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Everything You Need to Know: Clinical Trials for Spinal Stenosis

Published December 28, 2017
| Written By SpineNation Editorial Staff  

Spinal stenosis is a narrowing of the spinal canal, which can put pressure on the spinal nerves to cause numbness and pain. Numerous clinical trials to explore advanced treatment options for spinal stenosis are underway. Participants in these trials are critical to enabling researchers to find ways to provide better patient care. Before signing up for a clinical trial, it is essential to understand what you’re getting into and whether participating is the right course of action for you and your diagnosis.

What Is a Clinical Trial?

The purpose of clinical trials is to discover innovative ways to prevent a disease, introduce new methods to treat a disease, pilot new medical technologies or offer support for ill patients. Researchers use clinical trials to study whether an intervention (treatment remedy) is safe and effective. They also investigate the possibility of using existing drugs to offer relief for specific conditions for which the drugs may not currently be approved by the Food and Drug Administration (FDA). Medical companies use clinical trials to validate their new products’ safety and effectiveness before they can be approved and released for public consumption. In short, clinical trials are an effective, widespread way to vet the safety and efficacy of medical advances. There are multiple clinical trials available for anyone living with spinal stenosis. Cervical (neck) and lumbar (lower back) spinal stenosis cases are frequently seen in men and women over 50 years old, however, many younger people receive this diagnosis as well. Topics of spinal stenosis clinical trials have included:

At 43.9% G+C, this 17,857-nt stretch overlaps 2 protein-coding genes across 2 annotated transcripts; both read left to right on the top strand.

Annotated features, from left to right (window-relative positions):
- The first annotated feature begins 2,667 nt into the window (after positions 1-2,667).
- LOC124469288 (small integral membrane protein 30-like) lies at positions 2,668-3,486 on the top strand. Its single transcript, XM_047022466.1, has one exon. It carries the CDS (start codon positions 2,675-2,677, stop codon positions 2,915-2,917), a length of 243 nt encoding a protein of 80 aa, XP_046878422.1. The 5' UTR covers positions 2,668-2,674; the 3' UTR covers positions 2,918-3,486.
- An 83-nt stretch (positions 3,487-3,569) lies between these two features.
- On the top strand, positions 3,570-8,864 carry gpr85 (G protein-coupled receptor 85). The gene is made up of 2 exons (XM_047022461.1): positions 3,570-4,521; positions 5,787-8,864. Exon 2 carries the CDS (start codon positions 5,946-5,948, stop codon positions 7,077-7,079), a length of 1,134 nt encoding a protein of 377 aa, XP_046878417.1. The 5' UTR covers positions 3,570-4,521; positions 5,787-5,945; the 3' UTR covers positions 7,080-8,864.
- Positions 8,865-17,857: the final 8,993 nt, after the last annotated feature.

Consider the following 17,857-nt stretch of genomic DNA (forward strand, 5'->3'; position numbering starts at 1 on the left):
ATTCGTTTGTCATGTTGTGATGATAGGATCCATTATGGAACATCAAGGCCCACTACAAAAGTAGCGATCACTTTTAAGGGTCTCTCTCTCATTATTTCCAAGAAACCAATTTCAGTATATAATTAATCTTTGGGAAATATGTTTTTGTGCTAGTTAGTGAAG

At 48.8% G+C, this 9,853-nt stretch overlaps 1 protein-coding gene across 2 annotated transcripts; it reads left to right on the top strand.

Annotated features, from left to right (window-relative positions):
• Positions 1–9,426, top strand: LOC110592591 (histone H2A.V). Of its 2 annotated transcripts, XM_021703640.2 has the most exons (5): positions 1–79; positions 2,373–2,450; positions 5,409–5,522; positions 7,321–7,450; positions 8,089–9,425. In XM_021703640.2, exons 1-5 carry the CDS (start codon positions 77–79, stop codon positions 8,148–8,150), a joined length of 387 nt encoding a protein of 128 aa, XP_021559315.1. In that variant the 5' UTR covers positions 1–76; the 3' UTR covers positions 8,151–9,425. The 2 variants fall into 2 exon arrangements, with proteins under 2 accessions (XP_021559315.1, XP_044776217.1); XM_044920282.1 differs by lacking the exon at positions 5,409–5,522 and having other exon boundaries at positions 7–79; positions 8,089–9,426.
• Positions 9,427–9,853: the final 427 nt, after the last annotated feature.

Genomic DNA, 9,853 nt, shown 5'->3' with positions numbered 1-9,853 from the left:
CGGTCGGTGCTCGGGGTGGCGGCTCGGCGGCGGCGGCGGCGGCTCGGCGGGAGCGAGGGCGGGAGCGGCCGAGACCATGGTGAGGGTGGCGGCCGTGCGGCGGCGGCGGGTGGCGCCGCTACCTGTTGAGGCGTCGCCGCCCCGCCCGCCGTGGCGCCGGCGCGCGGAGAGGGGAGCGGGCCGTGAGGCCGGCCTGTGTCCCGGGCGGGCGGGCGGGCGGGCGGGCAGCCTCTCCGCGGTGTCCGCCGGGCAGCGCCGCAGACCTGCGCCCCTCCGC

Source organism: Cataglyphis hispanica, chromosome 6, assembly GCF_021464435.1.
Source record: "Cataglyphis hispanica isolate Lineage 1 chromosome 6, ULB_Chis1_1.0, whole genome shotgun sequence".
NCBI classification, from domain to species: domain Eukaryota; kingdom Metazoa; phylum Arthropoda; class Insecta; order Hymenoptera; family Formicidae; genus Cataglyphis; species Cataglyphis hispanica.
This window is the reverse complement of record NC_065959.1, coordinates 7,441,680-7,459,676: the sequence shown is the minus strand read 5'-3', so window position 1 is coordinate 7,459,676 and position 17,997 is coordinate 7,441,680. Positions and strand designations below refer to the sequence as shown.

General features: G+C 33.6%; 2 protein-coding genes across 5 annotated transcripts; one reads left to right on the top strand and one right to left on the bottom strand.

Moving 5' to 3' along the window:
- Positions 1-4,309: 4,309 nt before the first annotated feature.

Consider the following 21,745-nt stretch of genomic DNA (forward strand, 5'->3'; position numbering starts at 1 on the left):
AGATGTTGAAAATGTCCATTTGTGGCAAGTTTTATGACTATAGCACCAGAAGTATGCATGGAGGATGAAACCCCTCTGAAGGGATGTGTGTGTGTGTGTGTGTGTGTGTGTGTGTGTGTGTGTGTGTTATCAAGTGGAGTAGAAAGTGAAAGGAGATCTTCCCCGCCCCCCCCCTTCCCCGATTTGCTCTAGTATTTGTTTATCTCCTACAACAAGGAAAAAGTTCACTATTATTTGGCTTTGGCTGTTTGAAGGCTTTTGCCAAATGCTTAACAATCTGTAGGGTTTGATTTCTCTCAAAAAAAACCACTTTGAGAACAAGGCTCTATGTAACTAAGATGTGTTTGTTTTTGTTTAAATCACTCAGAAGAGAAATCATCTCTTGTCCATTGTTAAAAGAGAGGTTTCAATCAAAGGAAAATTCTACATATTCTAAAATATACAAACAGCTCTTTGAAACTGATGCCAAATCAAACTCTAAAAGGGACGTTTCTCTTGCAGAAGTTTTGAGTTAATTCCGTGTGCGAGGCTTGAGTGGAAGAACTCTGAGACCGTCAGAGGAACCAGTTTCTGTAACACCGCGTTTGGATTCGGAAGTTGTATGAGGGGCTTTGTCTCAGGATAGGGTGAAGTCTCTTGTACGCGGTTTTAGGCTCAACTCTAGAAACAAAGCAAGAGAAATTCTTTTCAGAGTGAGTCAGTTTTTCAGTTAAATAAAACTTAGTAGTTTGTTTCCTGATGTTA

Am I Eligible?

Before you sign up for a clinical trial, ensure you meet the guidelines, including your availability to participate during the hours and dates of the trial. Factors that qualify you as an acceptable candidate are called inclusion criteria while those that preclude your ability to participate are called exclusion criteria. These factors are based on age, gender, the type and stage of a disease, previous treatment history, and other medical conditions, according to National Institutes of Health (NIH).  

Are There Rules?

The rules vary for each clinical trial because the purpose and goals of the research differ from study to study. The criteria are part of the study’s stern ordinances — referred to as the protocol plan — that protect the participants’ health and answer specific research questions. The NIH describes a protocol as follows:

  • Who is eligible to participate in the trial
  • Details about tests, procedures, medications, and dosages
  • The length of the study and what information will be gathered
  • A principal investigator (PI), usually a certified doctor, oversees the clinical study. Members of the research team — including clinical trial coordinators, nurses and patient advocates — frequently review the candidate’s medical history to assess the study’s safety and effectiveness.

Conduct a thorough review of a study’s inclusion and exclusion criteria before signing up for a spinal stenosis clinical trial.

Entering a clinical trial.

Safety Precautions

Your safety during a spinal stenosis clinical trial is always top priority. Most trials are run on a volunteer basis, so you have the option to leave if you cannot stay until completion for any reason. However, if you feel sick from possible side effects of medications or you simply are not confident in the treatments being tested, you can end your participation. 

Prior to intentionally entering the clinical trial, you will sign an Informed Consent Document, which details the study’s end goal, time, potential risks and possible benefits. The Informed Consent document is not a binding contract; it serves as a written acknowledgement that you understand the ramifications of your participation. So, Backers, have you ever considered participating in a clinical trial? 

Additional sources:

Updated: January 8, 2020

Information provided within this article is for educational purposes and is not a substitute for medical advice. Those seeking specific medical advice should consult his or her doctor or surgeon. If you need to consult with a specialist, you may be able find a health care provider in our Specialist Finder. SpineNation does not endorse treatments, procedures, products or physicians.

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